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  1. Torakaka is offline
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    Do you eat breakfast?

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    Posted On:
    1/13/2009 1:06pm

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     Style: Kitty Pow Pow!!!

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    Hell yeah! Hell no!
    " Let's do a little experiment on the difference in reach between a vertical and horizontal fist. I think you will find this interesting. Go to a wall and place your fist horizontally against it with your arm completely extended, as if at the end of a punch. Keep firm pressure on the wall. Now, take your horizontal fist and rotate it clockwise to a vertical position. You should be able to feel your body pushing away from the wall. Now, just for kicks, keep rotating your fist to the palm up position and note the extra little bit of reach that is gained."

    Well I did this little experiment and all I can say is that what was supposed to be the case was not at all the case for me or Kat. Your reach is exactly the same no matter how your hand is twisted.

    Reading the guys article reminds me a lot of reading articles or forum posts by wing chun guys who are trying to justify what they do. He's telling you about a lot of theories without any real life application to back them up.

    I have to wonder what these old boxing matches really looked like and how they actually fought, since there's not a lot of sources being cited to back up what the guy is saying. I would think that if it were merely the open rule sets making the boxers stand in their funky, awkward looking stance, you'd see it being utilized in rule sets like sanda or kyokushin or somewhere. I just have a hard time buying anything this guys has to say without something substantial to back it up.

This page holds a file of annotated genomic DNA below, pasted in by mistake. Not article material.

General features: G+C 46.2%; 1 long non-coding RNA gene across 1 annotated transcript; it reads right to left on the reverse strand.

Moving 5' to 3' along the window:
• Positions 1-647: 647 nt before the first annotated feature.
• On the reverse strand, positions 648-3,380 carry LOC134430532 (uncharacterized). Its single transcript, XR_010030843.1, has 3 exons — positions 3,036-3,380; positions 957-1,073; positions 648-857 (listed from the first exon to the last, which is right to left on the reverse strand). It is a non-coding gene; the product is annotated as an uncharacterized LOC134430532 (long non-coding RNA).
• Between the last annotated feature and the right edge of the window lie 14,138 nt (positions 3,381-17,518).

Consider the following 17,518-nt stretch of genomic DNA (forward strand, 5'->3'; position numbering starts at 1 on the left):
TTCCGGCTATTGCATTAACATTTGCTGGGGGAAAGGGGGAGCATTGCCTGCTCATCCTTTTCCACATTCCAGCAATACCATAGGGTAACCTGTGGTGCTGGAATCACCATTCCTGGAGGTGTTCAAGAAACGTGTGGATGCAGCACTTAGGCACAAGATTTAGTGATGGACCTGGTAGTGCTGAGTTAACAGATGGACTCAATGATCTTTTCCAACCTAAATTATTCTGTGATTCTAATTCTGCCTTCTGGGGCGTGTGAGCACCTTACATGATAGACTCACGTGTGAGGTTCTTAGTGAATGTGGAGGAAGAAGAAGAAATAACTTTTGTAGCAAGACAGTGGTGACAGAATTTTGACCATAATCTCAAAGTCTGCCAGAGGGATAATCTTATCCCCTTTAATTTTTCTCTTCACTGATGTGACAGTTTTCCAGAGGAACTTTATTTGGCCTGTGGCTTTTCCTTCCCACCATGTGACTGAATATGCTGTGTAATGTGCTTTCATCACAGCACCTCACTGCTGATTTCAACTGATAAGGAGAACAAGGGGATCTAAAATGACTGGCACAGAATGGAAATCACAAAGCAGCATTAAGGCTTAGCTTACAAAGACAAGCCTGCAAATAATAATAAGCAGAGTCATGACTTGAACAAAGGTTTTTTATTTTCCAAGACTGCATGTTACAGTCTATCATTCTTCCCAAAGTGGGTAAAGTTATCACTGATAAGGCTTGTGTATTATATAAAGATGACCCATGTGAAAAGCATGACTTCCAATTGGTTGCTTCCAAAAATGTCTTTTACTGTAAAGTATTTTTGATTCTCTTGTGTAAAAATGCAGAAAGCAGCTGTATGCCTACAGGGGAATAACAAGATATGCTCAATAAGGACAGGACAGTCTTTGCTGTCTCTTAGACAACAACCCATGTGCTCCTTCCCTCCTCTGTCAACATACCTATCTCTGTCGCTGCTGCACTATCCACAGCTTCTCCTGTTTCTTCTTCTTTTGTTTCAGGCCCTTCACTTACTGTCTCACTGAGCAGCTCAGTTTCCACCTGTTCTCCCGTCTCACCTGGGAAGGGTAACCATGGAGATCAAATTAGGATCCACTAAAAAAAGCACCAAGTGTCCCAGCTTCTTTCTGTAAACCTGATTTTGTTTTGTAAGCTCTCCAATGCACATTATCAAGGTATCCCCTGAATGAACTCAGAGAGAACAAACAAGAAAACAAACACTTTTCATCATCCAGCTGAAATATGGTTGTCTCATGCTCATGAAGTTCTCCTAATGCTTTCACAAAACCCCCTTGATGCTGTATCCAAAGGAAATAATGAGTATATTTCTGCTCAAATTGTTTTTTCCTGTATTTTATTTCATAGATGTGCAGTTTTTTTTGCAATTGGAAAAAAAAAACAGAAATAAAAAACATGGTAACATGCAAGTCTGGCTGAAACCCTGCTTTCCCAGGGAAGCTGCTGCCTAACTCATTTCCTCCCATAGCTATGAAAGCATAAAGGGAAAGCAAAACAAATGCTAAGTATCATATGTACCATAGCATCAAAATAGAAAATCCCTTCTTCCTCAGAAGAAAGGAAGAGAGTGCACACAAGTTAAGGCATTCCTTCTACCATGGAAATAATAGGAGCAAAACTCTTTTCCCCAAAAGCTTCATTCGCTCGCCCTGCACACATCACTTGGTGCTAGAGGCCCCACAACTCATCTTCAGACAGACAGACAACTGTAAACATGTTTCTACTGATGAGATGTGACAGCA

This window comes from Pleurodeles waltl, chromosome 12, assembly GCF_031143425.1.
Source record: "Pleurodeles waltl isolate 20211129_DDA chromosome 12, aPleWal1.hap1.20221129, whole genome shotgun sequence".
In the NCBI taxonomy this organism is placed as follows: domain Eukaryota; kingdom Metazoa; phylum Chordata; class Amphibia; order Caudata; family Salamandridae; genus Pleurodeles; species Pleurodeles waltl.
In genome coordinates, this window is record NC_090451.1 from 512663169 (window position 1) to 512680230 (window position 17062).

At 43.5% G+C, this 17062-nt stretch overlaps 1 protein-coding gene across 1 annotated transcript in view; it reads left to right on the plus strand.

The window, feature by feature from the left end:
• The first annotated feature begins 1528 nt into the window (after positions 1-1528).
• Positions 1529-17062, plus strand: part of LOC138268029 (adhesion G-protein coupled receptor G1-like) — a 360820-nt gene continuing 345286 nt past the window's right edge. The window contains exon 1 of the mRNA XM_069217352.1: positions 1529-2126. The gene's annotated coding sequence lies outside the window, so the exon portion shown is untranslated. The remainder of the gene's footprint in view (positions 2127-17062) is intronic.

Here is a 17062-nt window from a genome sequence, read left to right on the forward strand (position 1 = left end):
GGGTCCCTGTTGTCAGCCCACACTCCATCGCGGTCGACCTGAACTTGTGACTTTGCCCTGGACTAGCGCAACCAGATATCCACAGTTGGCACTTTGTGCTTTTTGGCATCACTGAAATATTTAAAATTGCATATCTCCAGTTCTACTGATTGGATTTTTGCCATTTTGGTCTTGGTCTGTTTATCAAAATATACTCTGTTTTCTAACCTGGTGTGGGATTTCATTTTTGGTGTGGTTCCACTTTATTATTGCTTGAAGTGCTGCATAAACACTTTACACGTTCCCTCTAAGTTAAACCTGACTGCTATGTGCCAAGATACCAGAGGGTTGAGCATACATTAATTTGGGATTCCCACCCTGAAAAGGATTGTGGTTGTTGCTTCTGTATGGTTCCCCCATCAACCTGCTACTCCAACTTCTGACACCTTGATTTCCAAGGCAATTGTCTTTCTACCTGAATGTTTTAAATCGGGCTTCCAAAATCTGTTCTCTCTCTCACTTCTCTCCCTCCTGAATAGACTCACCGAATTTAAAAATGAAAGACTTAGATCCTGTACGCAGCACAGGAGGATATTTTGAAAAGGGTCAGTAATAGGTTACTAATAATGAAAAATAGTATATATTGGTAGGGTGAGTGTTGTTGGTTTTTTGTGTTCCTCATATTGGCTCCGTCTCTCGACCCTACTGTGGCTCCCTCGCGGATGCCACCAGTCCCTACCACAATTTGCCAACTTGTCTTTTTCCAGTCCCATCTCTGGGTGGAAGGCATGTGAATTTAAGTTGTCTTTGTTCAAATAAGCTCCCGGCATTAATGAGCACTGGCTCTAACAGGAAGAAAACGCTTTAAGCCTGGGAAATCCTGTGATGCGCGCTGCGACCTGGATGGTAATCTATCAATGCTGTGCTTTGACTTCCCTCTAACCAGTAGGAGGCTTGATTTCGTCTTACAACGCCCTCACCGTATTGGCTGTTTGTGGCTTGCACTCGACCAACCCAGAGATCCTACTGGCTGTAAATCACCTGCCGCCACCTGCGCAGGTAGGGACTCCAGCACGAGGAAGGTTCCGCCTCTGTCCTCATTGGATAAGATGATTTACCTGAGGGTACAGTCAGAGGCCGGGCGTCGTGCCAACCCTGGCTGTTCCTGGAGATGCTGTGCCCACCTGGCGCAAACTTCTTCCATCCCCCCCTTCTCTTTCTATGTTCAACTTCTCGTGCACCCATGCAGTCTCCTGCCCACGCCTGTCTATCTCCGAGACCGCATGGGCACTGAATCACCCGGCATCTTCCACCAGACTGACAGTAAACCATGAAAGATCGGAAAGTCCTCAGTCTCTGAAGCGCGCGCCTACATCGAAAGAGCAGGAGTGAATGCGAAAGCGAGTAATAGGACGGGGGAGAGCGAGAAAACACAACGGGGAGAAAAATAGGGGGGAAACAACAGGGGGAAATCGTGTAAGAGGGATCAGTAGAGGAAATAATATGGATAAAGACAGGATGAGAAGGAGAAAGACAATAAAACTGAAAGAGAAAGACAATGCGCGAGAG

2. 1point2 is online now
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    Posted On:
    1/13/2009 1:23pm

    Join us... or die
     Style: 剛 and 柔

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    The experiment was bogus IMO. I liked the article tho...which is why I am saddened to see that the link stopped working for me (!?).
  3. Fat Goth is offline

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    Posted On:
    1/13/2009 2:23pm

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     Style: WT/MMA

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    Quote Originally Posted by KidSpatula
    Well I did this little experiment and all I can say is that what was supposed to be the case was not at all the case for me or Kat. Your reach is exactly the same no matter how your hand is twisted.

    Reading the guys article reminds me a lot of reading articles or forum posts by wing chun guys who are trying to justify what they do. He's telling you about a lot of theories without any real life application to back them up.